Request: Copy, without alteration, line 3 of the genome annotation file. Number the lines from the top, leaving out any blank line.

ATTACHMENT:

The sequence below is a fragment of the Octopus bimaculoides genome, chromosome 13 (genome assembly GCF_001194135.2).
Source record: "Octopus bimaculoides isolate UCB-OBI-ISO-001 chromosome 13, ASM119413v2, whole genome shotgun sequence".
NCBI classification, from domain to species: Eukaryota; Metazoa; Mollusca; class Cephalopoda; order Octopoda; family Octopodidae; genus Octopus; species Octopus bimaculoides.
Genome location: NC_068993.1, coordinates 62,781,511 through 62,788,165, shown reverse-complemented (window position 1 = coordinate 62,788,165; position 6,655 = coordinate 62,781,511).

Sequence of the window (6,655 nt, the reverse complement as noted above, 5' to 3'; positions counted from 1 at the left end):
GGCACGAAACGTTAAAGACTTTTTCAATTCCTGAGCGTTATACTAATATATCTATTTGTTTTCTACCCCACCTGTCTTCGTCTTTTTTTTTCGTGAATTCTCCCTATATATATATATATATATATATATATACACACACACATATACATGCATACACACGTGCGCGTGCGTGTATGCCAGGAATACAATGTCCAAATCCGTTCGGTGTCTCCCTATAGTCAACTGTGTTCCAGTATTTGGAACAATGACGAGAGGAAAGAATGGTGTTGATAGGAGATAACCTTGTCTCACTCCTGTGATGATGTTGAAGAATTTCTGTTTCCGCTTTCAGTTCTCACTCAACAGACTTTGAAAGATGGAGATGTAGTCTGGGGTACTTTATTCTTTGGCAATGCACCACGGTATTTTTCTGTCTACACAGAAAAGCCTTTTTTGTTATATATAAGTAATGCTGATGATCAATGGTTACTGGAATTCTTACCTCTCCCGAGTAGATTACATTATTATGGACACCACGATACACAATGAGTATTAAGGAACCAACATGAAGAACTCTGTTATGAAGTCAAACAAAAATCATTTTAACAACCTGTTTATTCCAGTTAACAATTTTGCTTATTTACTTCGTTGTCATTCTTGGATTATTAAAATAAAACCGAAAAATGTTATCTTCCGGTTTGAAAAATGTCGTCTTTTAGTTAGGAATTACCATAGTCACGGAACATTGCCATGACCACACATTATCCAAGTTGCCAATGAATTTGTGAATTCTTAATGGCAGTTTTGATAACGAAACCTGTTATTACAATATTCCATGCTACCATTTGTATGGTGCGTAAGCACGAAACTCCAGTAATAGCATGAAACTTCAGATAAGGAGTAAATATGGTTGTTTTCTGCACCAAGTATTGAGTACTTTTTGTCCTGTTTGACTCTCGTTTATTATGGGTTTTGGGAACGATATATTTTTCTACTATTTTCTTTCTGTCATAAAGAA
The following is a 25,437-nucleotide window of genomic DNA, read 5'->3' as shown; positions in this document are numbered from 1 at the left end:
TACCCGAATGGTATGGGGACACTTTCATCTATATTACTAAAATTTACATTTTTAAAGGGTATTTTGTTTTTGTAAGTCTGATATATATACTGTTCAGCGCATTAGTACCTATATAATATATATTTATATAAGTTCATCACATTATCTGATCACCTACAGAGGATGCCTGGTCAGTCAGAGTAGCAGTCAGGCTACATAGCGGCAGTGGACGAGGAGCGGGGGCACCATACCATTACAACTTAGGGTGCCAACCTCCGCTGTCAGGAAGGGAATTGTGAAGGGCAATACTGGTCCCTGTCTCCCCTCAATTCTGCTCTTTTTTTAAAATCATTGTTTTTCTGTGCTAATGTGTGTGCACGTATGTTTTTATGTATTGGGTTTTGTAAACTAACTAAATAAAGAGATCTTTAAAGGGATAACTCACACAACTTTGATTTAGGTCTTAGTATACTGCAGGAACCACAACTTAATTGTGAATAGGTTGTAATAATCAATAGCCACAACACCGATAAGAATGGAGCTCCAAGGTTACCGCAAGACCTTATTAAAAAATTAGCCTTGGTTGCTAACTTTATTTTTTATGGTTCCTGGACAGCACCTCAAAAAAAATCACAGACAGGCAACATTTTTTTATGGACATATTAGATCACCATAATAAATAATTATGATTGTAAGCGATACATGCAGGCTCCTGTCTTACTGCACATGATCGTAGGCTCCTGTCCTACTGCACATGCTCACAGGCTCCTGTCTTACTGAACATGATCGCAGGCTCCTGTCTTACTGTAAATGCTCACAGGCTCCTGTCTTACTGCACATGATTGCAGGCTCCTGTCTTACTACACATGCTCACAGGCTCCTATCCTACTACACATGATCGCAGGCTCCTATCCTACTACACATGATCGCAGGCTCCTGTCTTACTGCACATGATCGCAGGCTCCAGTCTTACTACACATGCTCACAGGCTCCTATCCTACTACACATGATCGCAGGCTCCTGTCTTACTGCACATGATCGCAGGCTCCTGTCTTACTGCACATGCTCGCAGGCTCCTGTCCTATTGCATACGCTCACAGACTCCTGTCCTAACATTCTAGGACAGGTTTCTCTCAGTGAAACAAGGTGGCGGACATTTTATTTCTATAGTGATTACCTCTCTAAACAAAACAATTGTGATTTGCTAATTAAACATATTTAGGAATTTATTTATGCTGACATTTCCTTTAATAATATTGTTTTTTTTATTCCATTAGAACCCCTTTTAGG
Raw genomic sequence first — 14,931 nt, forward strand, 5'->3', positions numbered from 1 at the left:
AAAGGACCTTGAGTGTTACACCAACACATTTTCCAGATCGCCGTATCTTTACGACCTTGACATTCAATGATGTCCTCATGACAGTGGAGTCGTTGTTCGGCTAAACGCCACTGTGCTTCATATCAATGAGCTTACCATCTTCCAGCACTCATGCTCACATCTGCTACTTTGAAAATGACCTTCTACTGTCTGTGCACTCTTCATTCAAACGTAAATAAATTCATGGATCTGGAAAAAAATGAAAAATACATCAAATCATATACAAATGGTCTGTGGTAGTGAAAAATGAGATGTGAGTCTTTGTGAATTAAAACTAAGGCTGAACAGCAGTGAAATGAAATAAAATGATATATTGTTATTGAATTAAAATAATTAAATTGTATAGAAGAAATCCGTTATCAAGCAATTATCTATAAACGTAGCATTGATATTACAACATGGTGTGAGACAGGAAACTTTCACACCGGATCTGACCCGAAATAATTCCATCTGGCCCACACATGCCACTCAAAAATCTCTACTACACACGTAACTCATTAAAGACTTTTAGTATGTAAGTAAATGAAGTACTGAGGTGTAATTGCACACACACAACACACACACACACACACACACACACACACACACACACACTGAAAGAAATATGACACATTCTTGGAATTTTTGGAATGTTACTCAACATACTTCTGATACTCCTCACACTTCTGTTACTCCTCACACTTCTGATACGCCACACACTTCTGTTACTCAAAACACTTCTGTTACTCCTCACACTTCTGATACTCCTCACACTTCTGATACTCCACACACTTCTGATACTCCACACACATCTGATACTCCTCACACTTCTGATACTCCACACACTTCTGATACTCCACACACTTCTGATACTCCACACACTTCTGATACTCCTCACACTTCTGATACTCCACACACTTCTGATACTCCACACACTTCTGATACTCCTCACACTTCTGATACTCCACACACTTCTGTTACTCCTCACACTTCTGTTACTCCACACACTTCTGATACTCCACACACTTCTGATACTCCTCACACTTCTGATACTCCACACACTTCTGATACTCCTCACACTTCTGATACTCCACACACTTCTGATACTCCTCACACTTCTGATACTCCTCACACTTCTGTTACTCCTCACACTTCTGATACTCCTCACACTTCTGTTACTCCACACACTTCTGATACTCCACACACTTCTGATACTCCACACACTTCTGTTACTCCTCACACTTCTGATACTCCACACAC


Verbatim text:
NCBI classification, from domain to species: Eukaryota; Metazoa; Mollusca; class Cephalopoda; order Octopoda; family Octopodidae; genus Octopus; species Octopus bimaculoides.